How Does Thumb-sucking or Pacifier Use Affect the Bite?

toddler sucking his thumb

Alpharetta, GA – Watching your baby suck his thumb or a pacifier to calm himself can be heartwarming. But many parents wonder when these natural reflexes stop providing calming benefits and start causing problems with their child’s bite.

Thumb sucking is perfectly normal for infants. Most toddlers will stop this habit by age 2, and experts say it should be discouraged after age 4.

A habit that continues beyond this age creates the risk of problems with teeth alignment and the growth of the mouth, according to the American Dental Association. It can alter the roof of the mouth, too.

The potential harm caused partially is determined by how vigorously a child sucks his thumb or a pacifier. Simply resting the thumb in the mouth is likely to cause less damage than an aggressive thumb sucker.

Orthodontic Concerns

Aggressively sucking the thumb, fingers or a pacifier beyond age 4 means children run the risk of altering their bite. The upper teeth slightly overlap the lower when in a proper bite pattern. Sucking habits can prevent that from happening and create what is known in orthodontics as an “open bite.” The back molars may touch when the jaws are closed, but the front teeth don’t.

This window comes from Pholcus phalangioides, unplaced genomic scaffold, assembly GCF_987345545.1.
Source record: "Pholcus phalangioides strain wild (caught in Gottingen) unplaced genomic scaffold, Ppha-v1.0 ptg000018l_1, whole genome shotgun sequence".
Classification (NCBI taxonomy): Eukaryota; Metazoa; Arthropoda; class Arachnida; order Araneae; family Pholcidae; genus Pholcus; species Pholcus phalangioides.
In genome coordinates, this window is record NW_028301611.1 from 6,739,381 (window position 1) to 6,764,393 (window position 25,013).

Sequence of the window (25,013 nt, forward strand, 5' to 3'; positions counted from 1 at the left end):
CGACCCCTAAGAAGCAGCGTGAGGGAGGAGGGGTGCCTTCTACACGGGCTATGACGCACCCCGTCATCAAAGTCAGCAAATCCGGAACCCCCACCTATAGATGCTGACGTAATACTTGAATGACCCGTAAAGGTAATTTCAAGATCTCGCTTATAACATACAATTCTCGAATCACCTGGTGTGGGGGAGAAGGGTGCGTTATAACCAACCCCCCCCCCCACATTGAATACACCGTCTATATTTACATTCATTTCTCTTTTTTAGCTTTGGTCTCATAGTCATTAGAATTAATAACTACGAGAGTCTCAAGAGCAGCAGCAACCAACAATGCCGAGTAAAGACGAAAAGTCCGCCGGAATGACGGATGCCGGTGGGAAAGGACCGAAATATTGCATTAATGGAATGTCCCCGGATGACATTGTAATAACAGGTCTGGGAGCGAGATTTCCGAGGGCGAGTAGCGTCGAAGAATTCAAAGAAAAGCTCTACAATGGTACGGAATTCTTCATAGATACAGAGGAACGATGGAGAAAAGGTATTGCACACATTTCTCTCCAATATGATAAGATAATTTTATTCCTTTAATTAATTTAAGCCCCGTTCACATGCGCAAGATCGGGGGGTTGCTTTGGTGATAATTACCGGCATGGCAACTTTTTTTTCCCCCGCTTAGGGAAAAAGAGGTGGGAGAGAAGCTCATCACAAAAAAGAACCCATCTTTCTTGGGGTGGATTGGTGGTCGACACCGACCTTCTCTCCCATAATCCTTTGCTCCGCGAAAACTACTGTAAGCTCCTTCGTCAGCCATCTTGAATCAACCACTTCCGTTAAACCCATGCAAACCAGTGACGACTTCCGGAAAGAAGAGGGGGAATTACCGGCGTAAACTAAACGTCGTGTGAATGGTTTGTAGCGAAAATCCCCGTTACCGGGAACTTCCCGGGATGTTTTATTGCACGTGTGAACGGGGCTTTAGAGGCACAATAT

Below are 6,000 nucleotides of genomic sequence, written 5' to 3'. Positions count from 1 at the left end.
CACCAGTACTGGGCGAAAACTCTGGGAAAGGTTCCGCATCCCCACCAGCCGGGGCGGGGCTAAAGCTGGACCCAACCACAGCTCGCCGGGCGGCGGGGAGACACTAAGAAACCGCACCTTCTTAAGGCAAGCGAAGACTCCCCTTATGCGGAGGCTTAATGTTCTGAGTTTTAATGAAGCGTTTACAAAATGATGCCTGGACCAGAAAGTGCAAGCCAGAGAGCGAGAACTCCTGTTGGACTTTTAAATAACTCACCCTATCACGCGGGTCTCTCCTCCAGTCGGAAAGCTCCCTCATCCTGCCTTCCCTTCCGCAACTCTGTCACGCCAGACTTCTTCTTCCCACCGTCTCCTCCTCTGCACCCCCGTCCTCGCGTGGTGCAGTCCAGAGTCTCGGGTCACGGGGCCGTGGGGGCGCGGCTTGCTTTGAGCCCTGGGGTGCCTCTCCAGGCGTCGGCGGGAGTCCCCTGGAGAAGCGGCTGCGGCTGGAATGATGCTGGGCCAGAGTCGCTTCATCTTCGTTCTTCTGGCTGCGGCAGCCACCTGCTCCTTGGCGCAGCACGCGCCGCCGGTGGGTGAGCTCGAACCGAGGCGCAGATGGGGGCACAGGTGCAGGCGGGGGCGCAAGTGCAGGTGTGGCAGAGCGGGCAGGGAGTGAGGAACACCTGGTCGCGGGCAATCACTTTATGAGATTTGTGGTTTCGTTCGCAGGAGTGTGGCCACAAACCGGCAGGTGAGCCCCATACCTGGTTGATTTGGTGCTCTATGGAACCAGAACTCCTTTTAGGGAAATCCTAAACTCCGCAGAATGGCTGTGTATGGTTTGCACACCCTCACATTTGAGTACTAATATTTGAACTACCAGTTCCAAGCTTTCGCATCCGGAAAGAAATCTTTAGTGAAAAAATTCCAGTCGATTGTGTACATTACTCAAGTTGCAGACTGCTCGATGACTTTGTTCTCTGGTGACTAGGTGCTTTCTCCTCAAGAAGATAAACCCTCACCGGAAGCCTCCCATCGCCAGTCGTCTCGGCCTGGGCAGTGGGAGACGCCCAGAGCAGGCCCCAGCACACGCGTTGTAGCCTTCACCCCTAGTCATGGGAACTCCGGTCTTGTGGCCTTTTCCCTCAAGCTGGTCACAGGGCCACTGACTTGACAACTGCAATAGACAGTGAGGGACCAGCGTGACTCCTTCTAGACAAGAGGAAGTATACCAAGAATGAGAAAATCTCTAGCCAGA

The constant presence of a thumb, finger or pacifier in the mouth while the two front adult teeth erupt can cause them to come in improperly. They can be crowded or out of alignment.

Tongue Issues

Thumb sucking can lead to abnormal tongue rest and functional patterns in children, according to RDH magazine. It also can alter breathing and cause children to keep their lips open when their mouths are at rest.

When a child has his thumb or finger in his mouth for long time periods, it can cause his tongue to rest in a downward and forward position instead of in the roof of the mouth.

Skin Problems

Even parts of your child’s skin can suffer adverse reactions to chronic thumb or finger sucking. This habit can lead to skin or cuticle infections, as well as calluses on the thumb/finger from the pressure being exerted, according to RDH magazine.

Eliminating the Habit

We look for signs of problems at your child’s dental checkups, but please tell us if you are concerned that your child’s thumb-sucking or pacifier habit may lead to dental problems down the road. We are happy to share information on how to encourage your child to break the habit. Appliances also are available for children who have difficult quitting on their own.

© 2018 Polkadot Pediatric Dentistry.  Authorization to post is granted, with the stipulation that Polkadot Pediatric Dentistry in Alpharetta, GA, is credited as sole source. 

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